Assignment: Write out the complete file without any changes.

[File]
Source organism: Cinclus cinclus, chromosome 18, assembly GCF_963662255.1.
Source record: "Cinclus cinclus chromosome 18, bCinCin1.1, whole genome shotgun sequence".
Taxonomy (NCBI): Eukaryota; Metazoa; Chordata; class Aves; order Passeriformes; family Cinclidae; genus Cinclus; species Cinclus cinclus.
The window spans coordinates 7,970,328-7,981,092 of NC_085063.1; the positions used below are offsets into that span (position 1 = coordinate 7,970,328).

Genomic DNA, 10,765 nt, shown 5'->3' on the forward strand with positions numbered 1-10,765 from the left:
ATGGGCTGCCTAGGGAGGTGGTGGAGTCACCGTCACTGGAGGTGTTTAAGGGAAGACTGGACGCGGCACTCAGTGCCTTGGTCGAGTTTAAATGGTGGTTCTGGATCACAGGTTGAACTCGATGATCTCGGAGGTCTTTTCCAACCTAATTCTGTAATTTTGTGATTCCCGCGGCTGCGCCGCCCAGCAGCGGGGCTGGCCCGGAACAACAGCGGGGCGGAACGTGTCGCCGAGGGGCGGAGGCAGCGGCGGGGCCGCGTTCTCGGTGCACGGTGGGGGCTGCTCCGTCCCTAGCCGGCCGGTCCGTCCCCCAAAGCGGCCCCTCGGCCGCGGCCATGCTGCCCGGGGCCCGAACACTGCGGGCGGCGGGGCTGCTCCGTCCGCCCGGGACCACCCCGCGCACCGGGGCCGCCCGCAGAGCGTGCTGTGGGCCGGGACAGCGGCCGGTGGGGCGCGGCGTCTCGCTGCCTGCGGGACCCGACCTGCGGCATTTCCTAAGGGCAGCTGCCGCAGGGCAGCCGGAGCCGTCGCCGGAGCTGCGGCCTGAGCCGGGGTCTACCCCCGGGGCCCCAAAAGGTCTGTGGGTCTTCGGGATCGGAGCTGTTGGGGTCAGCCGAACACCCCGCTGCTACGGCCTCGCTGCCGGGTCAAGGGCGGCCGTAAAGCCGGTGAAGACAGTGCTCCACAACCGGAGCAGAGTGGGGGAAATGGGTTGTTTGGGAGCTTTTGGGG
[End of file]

Source organism: Cinclus cinclus, chromosome 18, assembly GCF_963662255.1.
Source record: "Cinclus cinclus chromosome 18, bCinCin1.1, whole genome shotgun sequence".
Taxonomy (NCBI): Eukaryota; Metazoa; Chordata; class Aves; order Passeriformes; family Cinclidae; genus Cinclus; species Cinclus cinclus.
The window spans coordinates 7,970,328-7,981,092 of NC_085063.1; the positions used below are offsets into that span (position 1 = coordinate 7,970,328).

Genomic DNA, 10,765 nt, shown 5'->3' on the forward strand with positions numbered 1-10,765 from the left:
ATGGGCTGCCTAGGGAGGTGGTGGAGTCACCGTCACTGGAGGTGTTTAAGGGAAGACTGGACGCGGCACTCAGTGCCTTGGTCGAGTTTAAATGGTGGTTCTGGATCACAGGTTGAACTCGATGATCTCGGAGGTCTTTTCCAACCTAATTCTGTAATTTTGTGATTCCCGCGGCTGCGCCGCCCAGCAGCGGGGCTGGCCCGGAACAACAGCGGGGCGGAACGTGTCGCCGAGGGGCGGAGGCAGCGGCGGGGCCGCGTTCTCGGTGCACGGTGGGGGCTGCTCCGTCCCTAGCCGGCCGGTCCGTCCCCCAAAGCGGCCCCTCGGCCGCGGCCATGCTGCCCGGGGCCCGAACACTGCGGGCGGCGGGGCTGCTCCGTCCGCCCGGGACCACCCCGCGCACCGGGGCCGCCCGCAGAGCGTGCTGTGGGCCGGGACAGCGGCCGGTGGGGCGCGGCGTCTCGCTGCCTGCGGGACCCGACCTGCGGCATTTCCTAAGGGCAGCTGCCGCAGGGCAGCCGGAGCCGTCGCCGGAGCTGCGGCCTGAGCCGGGGTCTACCCCCGGGGCCCCAAAAGGTCTGTGGGTCTTCGGGATCGGAGCTGTTGGGGTCAGCCGAACACCCCGCTGCTACGGCCTCGCTGCCGGGTCAAGGGCGGCCGTAAAGCCGGTGAAGACAGTGCTCCACAACCGGAGCAGAGTGGGGGAAATGGGTTGTTTGGGAGCTTTTGGGG